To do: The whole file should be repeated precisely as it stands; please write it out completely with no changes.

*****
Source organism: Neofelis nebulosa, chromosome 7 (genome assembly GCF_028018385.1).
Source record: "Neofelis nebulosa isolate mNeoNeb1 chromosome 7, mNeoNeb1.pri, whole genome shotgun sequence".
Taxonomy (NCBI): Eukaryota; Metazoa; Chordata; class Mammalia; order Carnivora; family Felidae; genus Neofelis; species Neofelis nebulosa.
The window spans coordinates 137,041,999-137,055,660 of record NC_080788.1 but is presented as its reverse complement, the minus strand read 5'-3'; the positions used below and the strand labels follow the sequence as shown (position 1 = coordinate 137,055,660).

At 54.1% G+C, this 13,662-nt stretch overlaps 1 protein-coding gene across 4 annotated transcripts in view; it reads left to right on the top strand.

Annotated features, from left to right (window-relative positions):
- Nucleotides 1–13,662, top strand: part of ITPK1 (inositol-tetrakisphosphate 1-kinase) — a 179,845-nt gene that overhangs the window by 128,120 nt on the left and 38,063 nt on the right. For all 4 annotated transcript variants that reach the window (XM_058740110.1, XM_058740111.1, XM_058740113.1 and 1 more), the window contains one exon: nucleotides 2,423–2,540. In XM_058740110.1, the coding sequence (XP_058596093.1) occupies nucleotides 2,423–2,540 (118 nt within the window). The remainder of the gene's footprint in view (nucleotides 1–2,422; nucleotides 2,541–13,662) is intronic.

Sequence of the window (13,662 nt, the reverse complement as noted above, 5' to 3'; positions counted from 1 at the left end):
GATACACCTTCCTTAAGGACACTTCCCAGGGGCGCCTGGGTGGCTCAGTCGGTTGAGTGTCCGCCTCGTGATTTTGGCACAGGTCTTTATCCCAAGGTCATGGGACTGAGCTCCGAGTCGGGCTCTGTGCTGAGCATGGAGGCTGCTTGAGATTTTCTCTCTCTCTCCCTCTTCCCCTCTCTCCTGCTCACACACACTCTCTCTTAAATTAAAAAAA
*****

Source organism: Neofelis nebulosa, chromosome 7 (genome assembly GCF_028018385.1).
Source record: "Neofelis nebulosa isolate mNeoNeb1 chromosome 7, mNeoNeb1.pri, whole genome shotgun sequence".
Taxonomy (NCBI): Eukaryota; Metazoa; Chordata; class Mammalia; order Carnivora; family Felidae; genus Neofelis; species Neofelis nebulosa.
The window spans coordinates 137,041,999-137,055,660 of record NC_080788.1 but is presented as its reverse complement, the minus strand read 5'-3'; the positions used below and the strand labels follow the sequence as shown (position 1 = coordinate 137,055,660).

At 54.1% G+C, this 13,662-nt stretch overlaps 1 protein-coding gene across 4 annotated transcripts in view; it reads left to right on the top strand.

Annotated features, from left to right (window-relative positions):
- Nucleotides 1–13,662, top strand: part of ITPK1 (inositol-tetrakisphosphate 1-kinase) — a 179,845-nt gene that overhangs the window by 128,120 nt on the left and 38,063 nt on the right. For all 4 annotated transcript variants that reach the window (XM_058740110.1, XM_058740111.1, XM_058740113.1 and 1 more), the window contains one exon: nucleotides 2,423–2,540. In XM_058740110.1, the coding sequence (XP_058596093.1) occupies nucleotides 2,423–2,540 (118 nt within the window). The remainder of the gene's footprint in view (nucleotides 1–2,422; nucleotides 2,541–13,662) is intronic.

Sequence of the window (13,662 nt, the reverse complement as noted above, 5' to 3'; positions counted from 1 at the left end):
GATACACCTTCCTTAAGGACACTTCCCAGGGGCGCCTGGGTGGCTCAGTCGGTTGAGTGTCCGCCTCGTGATTTTGGCACAGGTCTTTATCCCAAGGTCATGGGACTGAGCTCCGAGTCGGGCTCTGTGCTGAGCATGGAGGCTGCTTGAGATTTTCTCTCTCTCTCCCTCTTCCCCTCTCTCCTGCTCACACACACTCTCTCTTAAATTAAAAAAA